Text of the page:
Hello, my friends and the occasional relative!
This is my sixth attempt at writing this column. I’m not saying this is the best, it’s just the one I’m willing to share right now.
Once I was a boy with shining dreams. Fantasy fiction, of my own making and the stories I enjoyed reading, were an escape from the world I thought was harsh, and unfair. And from bad footie results.
Then I grew up. The world is still harsh, and unfair. I’ve stopped caring about football in the way I used to. I still have shining dreams, but recognize that the road to them is much longer than once I imagined. The fantasies I write reflect that reality, as I see it.
I don’t like that this is so, and dislike the apparent disconnect between the stories that inspired me, and the stories I write.
I had to interrogate that recently, as I wrote my third book. I wondered why my books are not like those I loved in my youth, perhaps leavened with the fantastic line drawings of Liz Danforth or Russ Nicholson, that gave fantasy a grittier edge, but did not lose the sense of wonder that to me is essential.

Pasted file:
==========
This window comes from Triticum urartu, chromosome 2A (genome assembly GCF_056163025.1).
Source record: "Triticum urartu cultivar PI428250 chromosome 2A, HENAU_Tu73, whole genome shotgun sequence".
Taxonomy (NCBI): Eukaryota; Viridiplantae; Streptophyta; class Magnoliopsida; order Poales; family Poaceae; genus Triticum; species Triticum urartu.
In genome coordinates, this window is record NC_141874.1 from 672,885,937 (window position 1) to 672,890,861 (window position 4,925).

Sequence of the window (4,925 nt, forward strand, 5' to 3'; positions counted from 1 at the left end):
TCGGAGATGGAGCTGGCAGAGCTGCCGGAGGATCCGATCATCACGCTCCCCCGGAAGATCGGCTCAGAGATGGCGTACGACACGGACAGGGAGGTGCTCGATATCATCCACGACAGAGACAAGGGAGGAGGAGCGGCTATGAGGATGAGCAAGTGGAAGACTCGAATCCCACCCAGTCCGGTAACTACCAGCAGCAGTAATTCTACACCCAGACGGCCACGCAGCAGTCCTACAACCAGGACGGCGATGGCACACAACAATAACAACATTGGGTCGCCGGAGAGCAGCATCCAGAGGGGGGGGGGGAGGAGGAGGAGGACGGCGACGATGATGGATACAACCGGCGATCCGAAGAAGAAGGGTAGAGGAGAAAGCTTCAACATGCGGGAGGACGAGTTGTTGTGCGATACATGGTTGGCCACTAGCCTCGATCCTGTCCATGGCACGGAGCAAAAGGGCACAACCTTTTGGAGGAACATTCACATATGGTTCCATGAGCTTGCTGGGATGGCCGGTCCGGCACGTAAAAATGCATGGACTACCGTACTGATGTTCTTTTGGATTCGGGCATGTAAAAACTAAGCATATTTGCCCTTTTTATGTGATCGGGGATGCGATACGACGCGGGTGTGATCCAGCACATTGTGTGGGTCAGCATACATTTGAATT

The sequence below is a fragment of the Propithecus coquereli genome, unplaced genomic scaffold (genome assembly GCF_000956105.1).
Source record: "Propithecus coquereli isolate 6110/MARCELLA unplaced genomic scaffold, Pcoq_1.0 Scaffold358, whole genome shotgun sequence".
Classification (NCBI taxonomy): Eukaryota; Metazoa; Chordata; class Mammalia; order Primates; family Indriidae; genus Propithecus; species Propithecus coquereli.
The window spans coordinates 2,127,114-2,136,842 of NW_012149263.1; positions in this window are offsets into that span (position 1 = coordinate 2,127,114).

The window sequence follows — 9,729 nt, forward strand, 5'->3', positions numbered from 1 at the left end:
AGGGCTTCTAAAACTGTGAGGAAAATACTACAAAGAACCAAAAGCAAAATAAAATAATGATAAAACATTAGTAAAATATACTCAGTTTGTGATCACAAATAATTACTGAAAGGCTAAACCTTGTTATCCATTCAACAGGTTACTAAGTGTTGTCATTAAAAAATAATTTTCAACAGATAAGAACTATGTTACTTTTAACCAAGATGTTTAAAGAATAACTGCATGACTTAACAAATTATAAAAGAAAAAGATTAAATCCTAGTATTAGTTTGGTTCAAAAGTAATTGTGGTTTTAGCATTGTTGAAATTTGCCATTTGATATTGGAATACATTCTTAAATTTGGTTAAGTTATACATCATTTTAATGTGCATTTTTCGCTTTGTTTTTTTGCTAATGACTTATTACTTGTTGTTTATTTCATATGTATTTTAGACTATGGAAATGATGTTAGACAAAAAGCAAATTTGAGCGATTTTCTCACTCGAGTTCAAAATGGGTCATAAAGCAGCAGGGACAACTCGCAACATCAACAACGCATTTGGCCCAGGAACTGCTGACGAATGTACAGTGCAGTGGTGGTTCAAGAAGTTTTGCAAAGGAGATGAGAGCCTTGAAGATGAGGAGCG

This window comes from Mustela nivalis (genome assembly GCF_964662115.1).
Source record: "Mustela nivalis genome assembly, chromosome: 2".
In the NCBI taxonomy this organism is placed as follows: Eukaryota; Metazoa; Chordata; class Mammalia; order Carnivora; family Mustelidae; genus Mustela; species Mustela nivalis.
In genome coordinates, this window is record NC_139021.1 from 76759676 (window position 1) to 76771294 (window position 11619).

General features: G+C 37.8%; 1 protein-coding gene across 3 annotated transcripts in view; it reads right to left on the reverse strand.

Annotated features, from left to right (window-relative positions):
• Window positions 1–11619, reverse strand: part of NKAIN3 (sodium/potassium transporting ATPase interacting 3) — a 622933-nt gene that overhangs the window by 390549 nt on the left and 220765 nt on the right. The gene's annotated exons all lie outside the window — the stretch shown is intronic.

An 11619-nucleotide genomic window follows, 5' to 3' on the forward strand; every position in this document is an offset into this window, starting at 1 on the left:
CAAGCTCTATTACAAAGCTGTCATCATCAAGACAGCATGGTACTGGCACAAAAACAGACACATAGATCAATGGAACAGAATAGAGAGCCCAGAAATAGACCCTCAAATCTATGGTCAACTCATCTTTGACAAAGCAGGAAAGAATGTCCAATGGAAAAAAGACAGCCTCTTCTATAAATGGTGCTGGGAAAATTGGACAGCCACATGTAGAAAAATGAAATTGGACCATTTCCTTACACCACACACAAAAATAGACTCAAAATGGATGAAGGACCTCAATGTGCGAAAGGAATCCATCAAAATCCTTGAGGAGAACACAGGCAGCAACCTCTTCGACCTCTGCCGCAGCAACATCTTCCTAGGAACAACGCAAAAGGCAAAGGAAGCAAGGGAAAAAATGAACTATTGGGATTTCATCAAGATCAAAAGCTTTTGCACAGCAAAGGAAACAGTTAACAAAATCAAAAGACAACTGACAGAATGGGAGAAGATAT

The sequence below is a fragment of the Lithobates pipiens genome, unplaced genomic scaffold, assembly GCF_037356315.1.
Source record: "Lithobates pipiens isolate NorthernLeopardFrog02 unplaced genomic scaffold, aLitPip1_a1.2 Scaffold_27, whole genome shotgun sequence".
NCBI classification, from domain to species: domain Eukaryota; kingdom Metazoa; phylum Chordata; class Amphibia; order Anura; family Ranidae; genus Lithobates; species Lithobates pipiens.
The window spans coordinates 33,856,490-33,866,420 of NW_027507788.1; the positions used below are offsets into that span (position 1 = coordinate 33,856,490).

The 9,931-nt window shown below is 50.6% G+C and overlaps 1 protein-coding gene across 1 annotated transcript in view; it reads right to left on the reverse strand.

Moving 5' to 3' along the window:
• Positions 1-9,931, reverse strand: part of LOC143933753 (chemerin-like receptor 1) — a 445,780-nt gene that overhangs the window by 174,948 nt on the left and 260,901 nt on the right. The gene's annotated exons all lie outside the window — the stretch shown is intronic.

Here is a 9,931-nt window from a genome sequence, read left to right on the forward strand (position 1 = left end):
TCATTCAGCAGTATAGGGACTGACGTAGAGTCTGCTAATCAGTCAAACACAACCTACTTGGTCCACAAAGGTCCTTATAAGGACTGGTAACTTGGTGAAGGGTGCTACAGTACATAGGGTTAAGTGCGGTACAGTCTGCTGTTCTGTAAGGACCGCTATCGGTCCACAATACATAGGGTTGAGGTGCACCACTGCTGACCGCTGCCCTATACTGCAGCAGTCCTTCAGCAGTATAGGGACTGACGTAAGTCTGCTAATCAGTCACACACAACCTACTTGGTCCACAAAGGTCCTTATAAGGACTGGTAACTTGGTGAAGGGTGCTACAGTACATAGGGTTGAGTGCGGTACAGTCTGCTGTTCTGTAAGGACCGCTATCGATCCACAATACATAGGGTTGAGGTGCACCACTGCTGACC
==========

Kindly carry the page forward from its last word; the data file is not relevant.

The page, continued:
The boring conclusion I have come to after five attempts is this: I got older. I also grew to feel that heroes always winning was foolish, and that struggle had to be real, or it would be boringly performative, and therefore fake. I want my books to shine, but my heroes can’t win easily. I might want them to win, but their enemies can never be stupid, and intelligent enemies with a great deal of power should be the hardest to defeat, if they can be defeated at all.
So a long road through darkness is the only true road to take, to an honest victory. (Frodo says “Hi” at this point. Really he would say “How do you do?”, but you know what I mean…) It might not be fun all the way through, but it is the road I have chosen to take. It is Fistmar’s road, Stahl’s road, though he is no hero; it will be Thena’s road. Not all roads can have happy endings, but I believe they can all have meaning. That is how I am trying to manage the disconnect.
That and deciding to write a full-on heroic fantasy of good versus evil. Sometimes you just need a palate cleanse.
I know, however, that even in writing my version of a shining, heroic fantasy, those gritty line drawings of real people in danger will come through, and make that world somewhere with long roads of its own, even if better and brighter than our own.